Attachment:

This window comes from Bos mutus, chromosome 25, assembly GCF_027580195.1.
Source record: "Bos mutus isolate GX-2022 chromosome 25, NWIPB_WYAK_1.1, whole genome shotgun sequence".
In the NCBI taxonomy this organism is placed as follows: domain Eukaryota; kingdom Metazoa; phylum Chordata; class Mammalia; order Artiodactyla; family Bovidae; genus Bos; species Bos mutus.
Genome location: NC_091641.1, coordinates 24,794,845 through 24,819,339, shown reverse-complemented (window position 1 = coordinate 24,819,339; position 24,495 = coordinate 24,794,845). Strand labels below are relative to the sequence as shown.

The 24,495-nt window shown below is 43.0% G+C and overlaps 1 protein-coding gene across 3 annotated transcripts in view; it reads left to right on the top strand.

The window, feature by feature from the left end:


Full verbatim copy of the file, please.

This window comes from Bos mutus, chromosome 25, assembly GCF_027580195.1.
Source record: "Bos mutus isolate GX-2022 chromosome 25, NWIPB_WYAK_1.1, whole genome shotgun sequence".
In the NCBI taxonomy this organism is placed as follows: domain Eukaryota; kingdom Metazoa; phylum Chordata; class Mammalia; order Artiodactyla; family Bovidae; genus Bos; species Bos mutus.
Genome location: NC_091641.1, coordinates 24,794,845 through 24,819,339, shown reverse-complemented (window position 1 = coordinate 24,819,339; position 24,495 = coordinate 24,794,845). Strand labels below are relative to the sequence as shown.

The 24,495-nt window shown below is 43.0% G+C and overlaps 1 protein-coding gene across 3 annotated transcripts in view; it reads left to right on the top strand.

The window, feature by feature from the left end: